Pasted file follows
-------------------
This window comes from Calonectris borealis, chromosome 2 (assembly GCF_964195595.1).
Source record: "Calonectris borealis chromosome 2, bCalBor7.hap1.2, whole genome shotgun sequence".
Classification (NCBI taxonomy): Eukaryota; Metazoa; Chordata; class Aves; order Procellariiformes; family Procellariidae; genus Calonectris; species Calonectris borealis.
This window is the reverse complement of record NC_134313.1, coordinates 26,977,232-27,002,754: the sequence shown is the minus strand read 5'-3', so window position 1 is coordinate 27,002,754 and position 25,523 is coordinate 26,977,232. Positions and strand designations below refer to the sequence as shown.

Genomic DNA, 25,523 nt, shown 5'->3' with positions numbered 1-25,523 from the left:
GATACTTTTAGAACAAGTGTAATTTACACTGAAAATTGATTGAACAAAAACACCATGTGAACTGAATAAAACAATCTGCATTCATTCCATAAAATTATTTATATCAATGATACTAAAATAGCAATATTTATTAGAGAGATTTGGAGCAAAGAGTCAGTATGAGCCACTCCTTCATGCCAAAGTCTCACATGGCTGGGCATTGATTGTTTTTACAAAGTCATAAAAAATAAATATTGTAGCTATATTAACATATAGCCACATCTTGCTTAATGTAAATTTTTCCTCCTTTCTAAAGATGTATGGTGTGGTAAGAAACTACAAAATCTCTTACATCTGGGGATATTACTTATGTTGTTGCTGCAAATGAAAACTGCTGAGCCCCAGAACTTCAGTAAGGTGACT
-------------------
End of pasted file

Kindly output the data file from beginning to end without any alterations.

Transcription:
This window comes from Calonectris borealis, chromosome 2 (assembly GCF_964195595.1).
Source record: "Calonectris borealis chromosome 2, bCalBor7.hap1.2, whole genome shotgun sequence".
Classification (NCBI taxonomy): Eukaryota; Metazoa; Chordata; class Aves; order Procellariiformes; family Procellariidae; genus Calonectris; species Calonectris borealis.
This window is the reverse complement of record NC_134313.1, coordinates 26,977,232-27,002,754: the sequence shown is the minus strand read 5'-3', so window position 1 is coordinate 27,002,754 and position 25,523 is coordinate 26,977,232. Positions and strand designations below refer to the sequence as shown.

Genomic DNA, 25,523 nt, shown 5'->3' with positions numbered 1-25,523 from the left:
GATACTTTTAGAACAAGTGTAATTTACACTGAAAATTGATTGAACAAAAACACCATGTGAACTGAATAAAACAATCTGCATTCATTCCATAAAATTATTTATATCAATGATACTAAAATAGCAATATTTATTAGAGAGATTTGGAGCAAAGAGTCAGTATGAGCCACTCCTTCATGCCAAAGTCTCACATGGCTGGGCATTGATTGTTTTTACAAAGTCATAAAAAATAAATATTGTAGCTATATTAACATATAGCCACATCTTGCTTAATGTAAATTTTTCCTCCTTTCTAAAGATGTATGGTGTGGTAAGAAACTACAAAATCTCTTACATCTGGGGATATTACTTATGTTGTTGCTGCAAATGAAAACTGCTGAGCCCCAGAACTTCAGTAAGGTGACT